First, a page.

The big window in my front room was a movie screen for all of 2019. I watched a 20-storey apartment building rise just across the street, from blasting to framing and finishing. It was the first time I saw how they get the concrete high enough to pour walls and floors in the sky.
This is what happens when you live on the route of a future LRT line—the line goes in and development begins. I’m not bitter about it the way some of my neighbours are. I suppose I would be if it blocked a good view but instead it gives me an interesting new one where before there wasn’t much. Many new views, actually—the windows a wall of screens like you’d see at a big-box electronics store.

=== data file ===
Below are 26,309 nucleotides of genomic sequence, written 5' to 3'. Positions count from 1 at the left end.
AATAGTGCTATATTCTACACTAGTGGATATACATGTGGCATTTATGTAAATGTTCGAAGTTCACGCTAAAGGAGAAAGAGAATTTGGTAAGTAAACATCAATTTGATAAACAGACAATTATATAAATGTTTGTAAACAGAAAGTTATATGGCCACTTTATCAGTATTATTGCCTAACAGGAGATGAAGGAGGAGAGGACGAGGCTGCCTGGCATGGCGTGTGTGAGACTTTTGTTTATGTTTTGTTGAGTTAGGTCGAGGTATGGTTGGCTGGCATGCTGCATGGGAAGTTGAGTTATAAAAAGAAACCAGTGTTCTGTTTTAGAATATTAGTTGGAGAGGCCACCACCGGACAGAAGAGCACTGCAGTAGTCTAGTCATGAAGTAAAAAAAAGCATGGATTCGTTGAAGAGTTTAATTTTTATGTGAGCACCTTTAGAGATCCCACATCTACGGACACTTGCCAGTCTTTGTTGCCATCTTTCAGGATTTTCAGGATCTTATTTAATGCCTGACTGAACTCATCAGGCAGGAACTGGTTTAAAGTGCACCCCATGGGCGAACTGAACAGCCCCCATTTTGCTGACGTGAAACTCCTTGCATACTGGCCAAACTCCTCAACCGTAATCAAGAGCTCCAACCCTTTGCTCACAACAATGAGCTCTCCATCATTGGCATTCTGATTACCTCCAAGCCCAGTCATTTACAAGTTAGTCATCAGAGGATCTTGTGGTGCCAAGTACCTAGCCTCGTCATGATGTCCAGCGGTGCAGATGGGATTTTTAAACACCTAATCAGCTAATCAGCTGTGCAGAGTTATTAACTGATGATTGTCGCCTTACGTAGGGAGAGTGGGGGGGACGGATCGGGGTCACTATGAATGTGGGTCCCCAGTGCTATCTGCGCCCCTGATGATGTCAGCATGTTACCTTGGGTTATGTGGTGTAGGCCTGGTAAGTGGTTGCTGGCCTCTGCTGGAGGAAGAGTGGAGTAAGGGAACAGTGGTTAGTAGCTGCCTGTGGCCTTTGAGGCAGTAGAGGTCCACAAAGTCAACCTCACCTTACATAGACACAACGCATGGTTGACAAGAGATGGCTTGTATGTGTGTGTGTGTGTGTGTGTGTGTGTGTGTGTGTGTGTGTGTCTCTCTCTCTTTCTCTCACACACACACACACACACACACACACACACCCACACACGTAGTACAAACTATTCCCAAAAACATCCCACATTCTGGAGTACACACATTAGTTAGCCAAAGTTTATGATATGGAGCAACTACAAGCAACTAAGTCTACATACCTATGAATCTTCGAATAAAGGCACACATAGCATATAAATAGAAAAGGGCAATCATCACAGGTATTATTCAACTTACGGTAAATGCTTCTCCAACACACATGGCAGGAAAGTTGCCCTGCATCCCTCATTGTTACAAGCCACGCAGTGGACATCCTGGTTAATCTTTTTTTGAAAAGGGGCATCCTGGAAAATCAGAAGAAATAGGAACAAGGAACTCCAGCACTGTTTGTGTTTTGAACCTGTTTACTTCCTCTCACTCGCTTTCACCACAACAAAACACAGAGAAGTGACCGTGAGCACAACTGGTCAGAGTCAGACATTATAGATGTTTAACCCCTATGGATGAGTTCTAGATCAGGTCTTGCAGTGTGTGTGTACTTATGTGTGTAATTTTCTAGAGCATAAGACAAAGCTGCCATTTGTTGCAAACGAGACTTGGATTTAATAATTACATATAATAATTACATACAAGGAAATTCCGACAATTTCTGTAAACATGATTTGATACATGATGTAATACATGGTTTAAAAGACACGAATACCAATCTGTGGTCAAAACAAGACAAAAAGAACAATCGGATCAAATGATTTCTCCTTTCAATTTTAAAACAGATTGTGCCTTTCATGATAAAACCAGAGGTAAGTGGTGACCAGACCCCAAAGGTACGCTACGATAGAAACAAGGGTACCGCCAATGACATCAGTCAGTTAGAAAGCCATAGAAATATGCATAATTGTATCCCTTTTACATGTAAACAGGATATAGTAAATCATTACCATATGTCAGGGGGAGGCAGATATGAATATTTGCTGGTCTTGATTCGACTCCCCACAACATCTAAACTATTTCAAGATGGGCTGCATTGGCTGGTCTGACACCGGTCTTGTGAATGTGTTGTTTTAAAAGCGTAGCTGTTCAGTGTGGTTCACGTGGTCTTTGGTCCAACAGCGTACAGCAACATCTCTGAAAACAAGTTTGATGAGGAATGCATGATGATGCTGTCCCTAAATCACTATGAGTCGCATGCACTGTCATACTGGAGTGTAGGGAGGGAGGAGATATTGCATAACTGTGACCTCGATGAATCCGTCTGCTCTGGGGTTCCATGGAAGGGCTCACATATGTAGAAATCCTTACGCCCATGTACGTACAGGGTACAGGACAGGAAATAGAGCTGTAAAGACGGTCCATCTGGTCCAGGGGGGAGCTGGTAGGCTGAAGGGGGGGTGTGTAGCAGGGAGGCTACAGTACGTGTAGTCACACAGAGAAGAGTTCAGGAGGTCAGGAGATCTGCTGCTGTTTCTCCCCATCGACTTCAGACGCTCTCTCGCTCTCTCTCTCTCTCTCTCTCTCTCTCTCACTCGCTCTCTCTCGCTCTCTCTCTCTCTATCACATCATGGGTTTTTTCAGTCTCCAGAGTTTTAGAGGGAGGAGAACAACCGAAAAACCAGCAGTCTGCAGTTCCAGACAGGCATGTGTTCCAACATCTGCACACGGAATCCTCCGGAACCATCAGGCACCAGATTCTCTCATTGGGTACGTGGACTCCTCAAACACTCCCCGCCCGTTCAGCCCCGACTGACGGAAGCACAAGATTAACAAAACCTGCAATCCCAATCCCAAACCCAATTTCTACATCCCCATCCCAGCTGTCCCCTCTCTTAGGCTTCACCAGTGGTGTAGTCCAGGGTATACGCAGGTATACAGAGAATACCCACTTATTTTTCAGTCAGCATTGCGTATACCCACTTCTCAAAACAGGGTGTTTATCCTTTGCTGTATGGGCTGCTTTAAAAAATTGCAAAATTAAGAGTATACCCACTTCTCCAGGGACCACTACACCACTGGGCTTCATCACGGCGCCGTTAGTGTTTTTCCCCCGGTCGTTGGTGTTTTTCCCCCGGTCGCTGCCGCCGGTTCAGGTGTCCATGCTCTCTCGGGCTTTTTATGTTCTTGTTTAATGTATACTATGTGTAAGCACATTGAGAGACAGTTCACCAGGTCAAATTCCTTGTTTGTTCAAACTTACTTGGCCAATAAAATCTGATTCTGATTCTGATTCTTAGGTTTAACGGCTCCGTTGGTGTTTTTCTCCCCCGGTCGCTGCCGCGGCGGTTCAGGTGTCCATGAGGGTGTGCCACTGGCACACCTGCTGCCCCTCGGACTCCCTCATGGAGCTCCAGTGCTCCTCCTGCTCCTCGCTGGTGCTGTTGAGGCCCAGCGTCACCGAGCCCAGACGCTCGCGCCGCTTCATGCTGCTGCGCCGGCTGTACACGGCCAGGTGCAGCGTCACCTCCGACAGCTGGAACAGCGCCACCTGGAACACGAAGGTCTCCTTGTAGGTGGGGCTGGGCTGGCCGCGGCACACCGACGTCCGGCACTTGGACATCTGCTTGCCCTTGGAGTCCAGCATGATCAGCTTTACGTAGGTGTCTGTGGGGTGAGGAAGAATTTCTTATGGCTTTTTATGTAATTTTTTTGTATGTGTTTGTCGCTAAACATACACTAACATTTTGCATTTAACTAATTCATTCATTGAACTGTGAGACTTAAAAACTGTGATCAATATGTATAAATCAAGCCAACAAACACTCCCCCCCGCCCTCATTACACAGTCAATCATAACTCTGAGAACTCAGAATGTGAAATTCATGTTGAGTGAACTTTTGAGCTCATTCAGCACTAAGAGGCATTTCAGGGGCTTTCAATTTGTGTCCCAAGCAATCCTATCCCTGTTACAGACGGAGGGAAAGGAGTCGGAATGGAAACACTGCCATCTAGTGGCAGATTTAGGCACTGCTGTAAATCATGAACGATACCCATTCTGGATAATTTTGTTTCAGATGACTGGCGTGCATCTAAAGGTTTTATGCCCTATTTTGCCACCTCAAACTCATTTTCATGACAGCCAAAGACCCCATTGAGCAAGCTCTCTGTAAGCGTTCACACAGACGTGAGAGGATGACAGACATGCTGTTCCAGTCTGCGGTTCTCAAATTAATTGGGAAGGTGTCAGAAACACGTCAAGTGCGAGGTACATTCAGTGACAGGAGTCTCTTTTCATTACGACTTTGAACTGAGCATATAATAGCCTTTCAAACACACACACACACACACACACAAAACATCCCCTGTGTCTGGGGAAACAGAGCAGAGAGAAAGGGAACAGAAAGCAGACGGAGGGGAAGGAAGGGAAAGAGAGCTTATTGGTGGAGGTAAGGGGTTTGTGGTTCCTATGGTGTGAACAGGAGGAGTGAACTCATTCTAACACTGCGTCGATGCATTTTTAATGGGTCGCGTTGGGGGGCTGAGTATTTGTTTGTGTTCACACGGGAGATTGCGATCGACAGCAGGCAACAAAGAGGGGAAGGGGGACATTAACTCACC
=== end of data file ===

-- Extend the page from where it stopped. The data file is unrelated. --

The building was ready for occupation by the end of February 2020 then sat empty for three months. I measured the pandemic by the number of screens lit and unlit. In the evenings, a third of them glow yellow, now. I see regular people on the rooftop where for months I saw only men in orange safety jackets.
I admit to having binoculars and using them—we are in a city, after all, and the tall birdcages are a source of free entertainment. I presume the favour is reciprocal—my lights are on, my windows uncovered, too.